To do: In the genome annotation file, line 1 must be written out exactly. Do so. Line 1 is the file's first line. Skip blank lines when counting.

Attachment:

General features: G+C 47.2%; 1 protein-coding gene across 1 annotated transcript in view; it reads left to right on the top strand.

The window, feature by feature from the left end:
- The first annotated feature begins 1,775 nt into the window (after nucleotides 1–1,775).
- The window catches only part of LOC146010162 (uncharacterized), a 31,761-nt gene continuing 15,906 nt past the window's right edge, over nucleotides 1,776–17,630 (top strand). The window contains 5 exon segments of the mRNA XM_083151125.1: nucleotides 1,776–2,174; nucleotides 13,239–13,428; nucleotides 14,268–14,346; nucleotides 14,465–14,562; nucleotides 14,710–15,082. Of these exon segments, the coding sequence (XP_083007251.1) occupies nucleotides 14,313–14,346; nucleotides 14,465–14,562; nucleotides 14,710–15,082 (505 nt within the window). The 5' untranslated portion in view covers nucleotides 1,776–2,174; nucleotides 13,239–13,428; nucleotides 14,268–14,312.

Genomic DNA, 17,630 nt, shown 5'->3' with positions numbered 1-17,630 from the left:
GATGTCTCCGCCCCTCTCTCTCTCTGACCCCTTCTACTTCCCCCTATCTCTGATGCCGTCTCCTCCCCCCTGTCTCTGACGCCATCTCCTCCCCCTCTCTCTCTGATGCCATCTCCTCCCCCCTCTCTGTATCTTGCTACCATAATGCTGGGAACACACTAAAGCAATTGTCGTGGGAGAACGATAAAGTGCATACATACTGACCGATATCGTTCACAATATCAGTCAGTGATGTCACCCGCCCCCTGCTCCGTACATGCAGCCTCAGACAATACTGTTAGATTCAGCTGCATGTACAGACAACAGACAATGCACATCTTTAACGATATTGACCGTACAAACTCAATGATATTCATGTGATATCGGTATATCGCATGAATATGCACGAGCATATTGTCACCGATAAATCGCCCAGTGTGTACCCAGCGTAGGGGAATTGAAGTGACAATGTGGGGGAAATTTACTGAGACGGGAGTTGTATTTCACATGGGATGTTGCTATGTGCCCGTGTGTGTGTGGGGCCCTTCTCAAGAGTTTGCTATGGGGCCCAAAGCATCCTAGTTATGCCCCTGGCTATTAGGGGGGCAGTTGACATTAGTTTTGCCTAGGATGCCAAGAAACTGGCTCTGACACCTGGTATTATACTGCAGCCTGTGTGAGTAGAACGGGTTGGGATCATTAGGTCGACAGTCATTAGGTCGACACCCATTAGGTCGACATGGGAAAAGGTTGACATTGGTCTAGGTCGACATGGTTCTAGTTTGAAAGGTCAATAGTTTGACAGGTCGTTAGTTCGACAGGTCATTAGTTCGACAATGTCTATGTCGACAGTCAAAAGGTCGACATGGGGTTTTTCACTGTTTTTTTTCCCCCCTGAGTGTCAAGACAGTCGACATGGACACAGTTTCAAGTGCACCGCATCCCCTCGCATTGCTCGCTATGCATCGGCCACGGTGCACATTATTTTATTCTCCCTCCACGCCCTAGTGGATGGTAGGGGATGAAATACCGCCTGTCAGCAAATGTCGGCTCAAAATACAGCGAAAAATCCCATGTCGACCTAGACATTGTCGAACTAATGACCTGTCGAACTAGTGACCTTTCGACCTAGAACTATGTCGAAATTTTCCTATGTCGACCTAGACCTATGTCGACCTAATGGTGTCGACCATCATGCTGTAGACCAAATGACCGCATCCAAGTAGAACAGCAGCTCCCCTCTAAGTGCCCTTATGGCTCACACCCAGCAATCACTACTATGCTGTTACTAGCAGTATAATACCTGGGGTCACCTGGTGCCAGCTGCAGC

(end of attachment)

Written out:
General features: G+C 47.2%; 1 protein-coding gene across 1 annotated transcript in view; it reads left to right on the top strand.